We have been covering all of the major free agent signings and trades that have gone down to open the new NFL season.

While the major signings are getting their own individual posts, I still want to put together some fantasy thoughts on the smaller, more ancillary moves that have gone down. 

I will continue to add to this as more players sign with new organizations. For more information on these moves and the defensive, offensive line, and other NFL transactions going down over the start of the new season, check out our 2022 NFL Free Agency and Trade Analysis section and find fantasy breakdowns of the larger signings on the primary 2022 fantasy hub

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New England Patriots Acquire DeVante Parker

We knew that Parker was short-lived with the Dolphins after the team acquired Tyreek Hill and Cedrick Wilson this offseason to go along with Jaylen Waddle.

Moving Parker in division to the Patriots, Miami was able to shed Parker’s salary while New England gets another need body in their receiving corps.

For fantasy, this is largely a “ho-hum” move. Parker has a much cleaner path to targets with the Patriots, but Parker still will be saddled in a low-volume passing attack attached to a passer that does not necessarily play into his strengths as an above the rim perimeter receiver.

Parker has ranked dead last (1.7 yards) and second-to-last (1.7 yards) in yards of separation per target the past two seasons.

As a rookie, Mac Jones carried a 15.4% aggressive throw rate (23rd).

Parker continues to carry a pulse on the WR3/WR4 line in this move and does provide Jones with a better downfield and red zone option.

Leonard Fournette stays in Tampa Bay

The Buccaneers retained a core component of their offense this offseason, signing Leonard Fournette to a three-year extension.

Fournette has been extremely productive for fantasy when given a true opportunity at any point in his career.

In 22 career games with Bucs in which he played just half of the team snaps, Fournette has averaged 17.6 touches for 89.2 yards per game with 4.7 receptions per game and 19 total touchdowns.

Tampa Bay went with a bit of a committee to open last offseason, but dominoes quickly fell in favor of Fournette becoming the lead back. From Week 4 on, Fournette averaged 20.6 PPR points per game through the end of the regular season. He scored 11 touchdowns in those 10 games played, with just one scoring week lower than RB16 and five in the top-10 scorers.

Only Jonathan Taylor (87) and Austin Ekeler (62) had more red zone opportunities than Fournette (55).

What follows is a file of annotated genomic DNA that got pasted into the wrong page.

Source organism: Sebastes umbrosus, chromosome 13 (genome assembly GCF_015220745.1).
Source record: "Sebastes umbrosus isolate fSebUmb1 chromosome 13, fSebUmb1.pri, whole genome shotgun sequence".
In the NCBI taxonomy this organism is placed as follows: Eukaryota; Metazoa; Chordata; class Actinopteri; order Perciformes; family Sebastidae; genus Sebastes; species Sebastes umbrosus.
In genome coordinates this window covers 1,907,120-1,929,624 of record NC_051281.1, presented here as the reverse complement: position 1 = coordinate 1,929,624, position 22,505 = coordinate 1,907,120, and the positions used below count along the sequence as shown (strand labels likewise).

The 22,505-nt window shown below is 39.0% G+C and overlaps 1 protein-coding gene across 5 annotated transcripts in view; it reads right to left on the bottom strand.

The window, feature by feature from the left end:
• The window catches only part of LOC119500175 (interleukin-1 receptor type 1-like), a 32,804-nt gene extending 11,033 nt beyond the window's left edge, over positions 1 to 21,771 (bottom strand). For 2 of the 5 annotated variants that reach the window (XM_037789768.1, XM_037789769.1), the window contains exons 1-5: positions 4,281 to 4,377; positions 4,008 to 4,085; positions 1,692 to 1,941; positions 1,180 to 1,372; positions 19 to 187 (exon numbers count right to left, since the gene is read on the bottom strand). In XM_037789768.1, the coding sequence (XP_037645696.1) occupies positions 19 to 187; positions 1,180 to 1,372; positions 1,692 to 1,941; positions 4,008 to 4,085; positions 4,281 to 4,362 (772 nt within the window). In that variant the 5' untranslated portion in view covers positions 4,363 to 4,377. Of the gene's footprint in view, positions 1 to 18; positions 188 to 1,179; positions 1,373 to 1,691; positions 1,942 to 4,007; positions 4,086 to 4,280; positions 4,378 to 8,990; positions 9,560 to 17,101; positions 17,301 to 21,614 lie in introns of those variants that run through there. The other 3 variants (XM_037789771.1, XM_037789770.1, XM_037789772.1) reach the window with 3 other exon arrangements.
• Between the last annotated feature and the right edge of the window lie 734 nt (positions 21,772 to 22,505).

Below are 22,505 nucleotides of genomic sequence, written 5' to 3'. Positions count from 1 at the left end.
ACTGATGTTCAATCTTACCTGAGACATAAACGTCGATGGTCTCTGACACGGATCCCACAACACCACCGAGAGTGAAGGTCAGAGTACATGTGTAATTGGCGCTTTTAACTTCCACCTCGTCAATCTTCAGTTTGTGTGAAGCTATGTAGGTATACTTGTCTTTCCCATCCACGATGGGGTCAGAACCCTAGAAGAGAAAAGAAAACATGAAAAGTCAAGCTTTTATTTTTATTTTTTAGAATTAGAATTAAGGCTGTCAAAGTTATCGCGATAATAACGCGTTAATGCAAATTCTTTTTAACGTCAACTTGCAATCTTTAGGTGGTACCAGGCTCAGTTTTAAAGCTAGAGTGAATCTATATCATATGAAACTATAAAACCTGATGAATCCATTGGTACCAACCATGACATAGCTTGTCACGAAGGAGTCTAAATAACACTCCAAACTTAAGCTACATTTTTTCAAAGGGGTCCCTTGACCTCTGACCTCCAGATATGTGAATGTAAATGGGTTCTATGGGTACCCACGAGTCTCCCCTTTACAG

With the Bucs coming back nearly at full capacity this offseason, Fournette is a RB1 fantasy back for 2022 that likely won’t be fully priced up due to incomplete seasons the past two years.

Matt Ryan gets traded to the Colts

With the quarterback seats getting taken up, the Colts were the latest team to solidify the direction they are going in 2022, acquiring Matt Ryan from the Falcons.

Ryan will turn 37 this May and is coming off the worst fantasy season of his career, finishing as the QB30 in points per game (13.1). Even with the lack of production for counting fantasy stats, Ryan did have some strong areas of solid football play, especially when you factor in the context of his offensive situation throwing to a rookie tight end, losing Calvin Ridley, and playing behind an offensive line that ranked 26th in ESPN’s Pass Block Win Rate and was 31st in pass blocking grade per Pro Football Focus.

Despite those peripheral notes on his situation, Ryan was seventh in on target rate (78.9%) per Sports Info Solutions.

Ryan also played better than Carson Wentz, who was in a more optimal situation on a Colts team that was better than Atlanta in every capacity outside of quarterback play. Ryan posted an expected completion rate of 67.4%, was 1.8% above that expectation, and notched a 47.4% success rate passing. Wentz sported a 66.8% expected completion rate, was -2.0% below that mark, and posted a 46.9% success rate passing.

Ryan was pressured on 39.7% of his dropbacks (sixth) while he came out as the 12th highest graded passer from a clean pocket per Pro Football Focus while Wentz was 26th.

Although Ryan is stuck as a QB2 and streamer for fantasy purposes, this is an upgrade for Ryan while the Colts also were able to upgrade from where their quarterback situation was a year ago.

An upgrade at quarterback can be good for Michael Pittman, even if the Colts are still run through Jonathan Taylor.

Pittman more than doubled his rookie season production in 2021, catching 88-of-129 targets for 1,082 yards and six touchdowns. Pittman has alpha qualities with a physical archetype, but he also plays in a run-first climate and was the only pass catcher on his roster a year ago that warranted any consideration. Despite ranking ninth in target share (24.8%), Pittman was 18th in targets per game (7.6), having six or fewer targets in eight games. If Ryan can coax out more passing volume (Ryan also had just a 2.7% scramble rate compared to a 4.8% rate for Wentz), Pittman can squeeze out more volume in year three.

Of course, this also leaves the Falcons without a quarterback, and they have turned to adding Marcus Mariota, while selecting a rookie quarterback is still a real possibility.

Mariota has not started a game since 2019, but is more than familiar playing under Arthur Smith, although that did not end well in Tennessee. Mariota was ultimately benched during that 2019 season with Smith as the playcaller, but did start that season with a pair of top-six scoring weeks over the opening month of the season before things fell apart.